Ultimately the effect of all this remains primarily playful. Gentle, charming, took me about 10-15 minutes to play.

This Book is a Dungeon (Nathan Meunier)

Screen Shot 2015-08-19 at 1.14.01 PM

As indicated in this screenshot, This Book is a Dungeon is a) a Kindle book about game development with Twine and b) the Twine-based dungeon developed as described in the book. The word “Bookumentary” makes my teeth itch a little, so I will pretend I didn’t see that. And I can’t comment on the success of this piece as a self-publishing experiment, so I’ll just talk about the first two aspects.

The book is 81 pages long, which means that the book and game together are definitely far outside the usual “I will play this in 20 minutes in my lunch break” realm occupied by most Twine pieces — though it’s written in a breezy, confident, slightly repetitive style that makes it a pretty fast read:

It’s truly rare to find me doing only ONE thing at a time. Ever. I’ll admit that my rampant ADD is partly to blame. I try to work this incessant need for chaos and spinning plate juggling to my advantage, though it sometimes bites me in the ass. I can’t ignore this one, though. The drive is too great. Plus it’s new and shiny, so off we go!

Continue reading

Windhammer Prize: ‘Normal Club (Philip Armstrong)

Screen Shot 2015-08-26 at 5.08.12 PM

The Windhammer Prize is a yearly competition for gamebooks, specifically the on-paper, distributed-by-PDF variety. Last year I covered a few of the games, and this year the competition is about to open again, so I thought I would honor the occasion by looking at Philip Armstrong’s ‘Normal Club, the winner of the top prize in 2013. (Past entrants are archived on the competitions site.)

The image I’ve used as the header illustration for this post is a map of the town you’re exploring, and it contains some information (besides the numbers themselves) that you may need to use to solve the adventure. Its cartoony but confident feel is a pretty good introduction to the experience as a whole: lighthearted, accessible, soundly constructed, with the game/puzzle side more prominent than the story side.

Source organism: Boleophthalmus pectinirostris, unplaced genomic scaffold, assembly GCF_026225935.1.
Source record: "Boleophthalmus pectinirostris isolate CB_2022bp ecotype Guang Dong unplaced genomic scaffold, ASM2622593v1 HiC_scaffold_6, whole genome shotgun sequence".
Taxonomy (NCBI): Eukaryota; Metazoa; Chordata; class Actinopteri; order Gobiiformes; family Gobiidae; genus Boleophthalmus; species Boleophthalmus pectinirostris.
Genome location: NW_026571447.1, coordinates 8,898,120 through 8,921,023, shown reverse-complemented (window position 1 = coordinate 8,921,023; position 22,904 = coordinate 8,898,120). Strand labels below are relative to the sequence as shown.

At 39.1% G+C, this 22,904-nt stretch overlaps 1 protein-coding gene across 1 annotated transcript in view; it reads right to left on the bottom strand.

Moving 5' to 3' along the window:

‘Normal Club here refers to paranormal research, which in this world is an after-school competitive activity like chess team or debate club. The protagonists are a Buffy-style Scooby gang, and you get to pick three of six prefab characters to include. This choice determines your gang stats and opens up a number of character-specific extra paragraphs throughout the story. For any given situation, one or two of the gang members might have a personal response.

As one might expect, the resulting narrative uses characterization mostly as a spice, and none of the protagonists can afford to have unique motivations that might cause a surprise swerve in the MacGuffin Quest. Likewise, most of the choices you encounter, up until the very end, are tactical rather than moral decisions.

Like many gamebooks, ‘Normal Club starts with some forms to fill out with these stats, and spaces for inventory. Initially I tried to play using the online PDF and just keeping my notes in a notebook, but that was a mistake, for reasons I’ll get into at the moment. If you want to play, you probably need to print this thing off. (It runs to 45 pages, so this isn’t insuperable, but I usually avoid printing longish documents for the sake of the planet.) You will also need a 6-sided die or a reasonable online facsimile.

The discussion below isn’t all that spoilery, but if you want an innocent first experience of this book, you may want to stop here.